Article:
A large-scale genetics study recently conducted by Exeter University revealed that people who are "early birds" have higher levels of happiness and are at lower risk of depression compared to those that are "worms" us ". The authors mentioned that this was because the "nail" body clock conflicts with school work patterns and timetables, and this could have negative consequences.
Early performers are also academically better performers, according to the Texas University study. The study asked whether the students were "morning" or "evenings" people and showed that people "morning" averaged a grade point (GPA) above night types. The researcher's explanation was simple: early birds reach their classes in time and drink less.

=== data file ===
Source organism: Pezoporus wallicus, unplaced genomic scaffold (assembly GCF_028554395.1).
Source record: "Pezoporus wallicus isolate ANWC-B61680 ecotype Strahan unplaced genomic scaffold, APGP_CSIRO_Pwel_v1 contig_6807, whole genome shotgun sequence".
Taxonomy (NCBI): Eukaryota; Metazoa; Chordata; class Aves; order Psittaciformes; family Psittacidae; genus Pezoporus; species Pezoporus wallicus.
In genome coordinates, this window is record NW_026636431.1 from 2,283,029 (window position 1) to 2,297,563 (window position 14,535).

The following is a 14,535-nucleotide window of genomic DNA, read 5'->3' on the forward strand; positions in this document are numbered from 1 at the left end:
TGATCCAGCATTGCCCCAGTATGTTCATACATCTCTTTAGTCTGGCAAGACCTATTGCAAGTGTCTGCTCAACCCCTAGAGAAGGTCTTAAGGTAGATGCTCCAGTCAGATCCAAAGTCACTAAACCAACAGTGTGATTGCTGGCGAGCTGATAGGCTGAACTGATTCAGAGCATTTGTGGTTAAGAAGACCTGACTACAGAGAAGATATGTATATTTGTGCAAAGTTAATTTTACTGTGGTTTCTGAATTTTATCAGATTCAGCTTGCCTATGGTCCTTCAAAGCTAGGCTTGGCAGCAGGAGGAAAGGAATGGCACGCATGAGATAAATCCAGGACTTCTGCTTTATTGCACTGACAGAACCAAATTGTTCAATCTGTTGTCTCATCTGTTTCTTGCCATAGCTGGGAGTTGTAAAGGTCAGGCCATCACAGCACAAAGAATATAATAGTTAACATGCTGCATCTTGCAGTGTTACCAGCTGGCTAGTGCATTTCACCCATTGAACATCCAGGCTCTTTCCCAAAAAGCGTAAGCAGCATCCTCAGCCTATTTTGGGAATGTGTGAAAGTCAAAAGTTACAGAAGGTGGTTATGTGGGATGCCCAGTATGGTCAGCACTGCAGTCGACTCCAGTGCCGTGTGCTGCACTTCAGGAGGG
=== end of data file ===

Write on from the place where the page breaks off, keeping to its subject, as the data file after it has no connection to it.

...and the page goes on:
Reduce the risk of breast cancer
In a 2018 study by the University of Bristol, researchers looked at 341 pieces of DNA that controlled a person who was owls of birds or at an early age and showed that someone in the morning reduced the likelihood of developing breast cancer.
Post-class women who practice in the morning report a better night sleep. A report from scientists from the Fred Hutchinson Cancer Research Center in Seattle found that participants who practiced for 45 minutes in the morning five days a week reported 70% better than sleep than before the study. Researchers speculate that early morning exercise does not interfere with the body clock.
A study of 346 young people in Germany found that early birds scored higher for perseverance and co-operation, while a further study by the Heidelberg University of Education found that 1,231 participants were more conscientious. Another study says they had fallen less.